T-Accountsare generated by recording transactions on either the debit (Dr.) orcredit (Cr.) side of the respective accounts. Each transaction mustappear in at least two accounts, on the debit side of one and thecredit side of the other. However, a single transaction can affectmore than one account. All cash transactions affect the cash account.As a general rule, increments in assets, dividends (withdrawals),losses and expenses accounts are increased by debiting and reduced bycrediting, while stockholder or owner’s equity, gains, revenues,income and liabilities accounts are increased by crediting andreduced by debiting (Tracy&amp Barrow, 2011). By investing \$6,500 from his personal savingsaccount in the Campus Cycle Shop bike service, Tyler increased thecash, so the cash account is debited by \$6,500. This amount alsoincreased the owner’s equity (capital), so the Tyler’s, Capitalaccount is credited with \$6,500.

Buyingoffice equipment in cash reduced the cash therefore the cash accountis credited with \$900. The office equipment (which is an asset)increased, therefore, the office equipment account is debited by thesame amount. Performing a bike service for a customer onaccount led to an increase in accounts receivable therefore theaccounts receivable is debited with \$1000. There was no effect oncash account. However, the bike fees account is affected by thetransaction. Since the payment has not been received, the bike feesaccount is credited with the amount. The cell phone bill for thecompany that has not been paid increases the telephone expenses andthe accounts payable. The telephone expenses account is creditedwhile the accounts payable is debited by \$80. The collection of \$500from the customer as part of the payment for the bike service reducesthe accounts receivable, increases the cash and bike fees. Therefore,the accounts receivable is credited by \$500, the cash account isdebited by \$500 and the bike fees account is debited by \$500. WhenTyler withdrew \$300 for personal use, he reduced the cash therebyincreasing his withdrawals. The cash account is therefore creditedwith \$300 while Tyler’s withdrawals account is debited by\$300. The balance is calculated by obtaining the totals on thedebit side and the credit side then getting the difference betweenthe two totals. The difference is recorded as balance (Bal.) on theside with the higher value. For example, in the cash account, thetotal on the debit side is \$7,000 while that on the credit side is\$1,200. The difference between the two is \$5,800, which is recordedas Balance on the debit side, which is higher in value. In theaccounts receivable T-account, the balance on the debit side is morethan that on the credit side, so the difference is recorded on thedebit side. On the bike fees account, the amount on the credit sideis more than that on the debit side. The difference is thereforerecorded on the credit side as the balance. Withdrawals reduce thecapital and are therefore debited.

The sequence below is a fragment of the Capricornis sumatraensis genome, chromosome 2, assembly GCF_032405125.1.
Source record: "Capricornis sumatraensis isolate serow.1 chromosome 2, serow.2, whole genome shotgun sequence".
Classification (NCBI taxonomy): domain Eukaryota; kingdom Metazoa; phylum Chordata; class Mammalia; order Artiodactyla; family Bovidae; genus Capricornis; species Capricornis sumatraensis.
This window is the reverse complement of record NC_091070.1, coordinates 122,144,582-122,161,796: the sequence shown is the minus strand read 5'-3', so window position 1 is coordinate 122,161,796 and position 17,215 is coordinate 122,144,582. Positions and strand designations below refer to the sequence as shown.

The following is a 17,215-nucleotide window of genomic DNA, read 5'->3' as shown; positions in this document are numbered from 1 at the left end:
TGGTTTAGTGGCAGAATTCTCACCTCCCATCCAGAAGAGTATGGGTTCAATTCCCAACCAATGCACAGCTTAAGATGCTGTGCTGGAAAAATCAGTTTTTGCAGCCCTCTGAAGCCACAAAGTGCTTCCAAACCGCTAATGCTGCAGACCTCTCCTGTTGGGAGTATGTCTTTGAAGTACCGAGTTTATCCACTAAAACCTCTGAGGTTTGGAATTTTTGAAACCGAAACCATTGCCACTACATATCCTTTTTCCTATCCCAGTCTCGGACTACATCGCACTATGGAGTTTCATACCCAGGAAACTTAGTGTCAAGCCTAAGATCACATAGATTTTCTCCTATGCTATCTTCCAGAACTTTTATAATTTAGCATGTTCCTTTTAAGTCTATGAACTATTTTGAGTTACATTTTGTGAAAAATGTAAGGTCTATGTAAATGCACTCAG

Cash   111 Accounts Receivable   112 dr. cr. dr. cr. a \$6,500 b \$900 c \$1,000   f \$300   e \$500 e \$500   \$7,000 \$1,200   Bal. \$5,800 Bal. \$500     Office Equipment   112 Accounts Payable   211 dr. cr. dr. cr. b \$900   d \$80     Tyler`s, Capital   311 Tyler`s Withdrawals   312 dr. cr. dr. cr.   a \$6,500 f \$300 f         Bike Fees   411 Telephone Expenses   512 dr. cr. dr. cr.   c \$1,000 d \$80 e \$500         Bal. \$500

References

Tracy, J. &amp Barrow, C. (2011). Understanding Business Accounting For Dummies. Hoboken: John Wiley &amp amp Sons.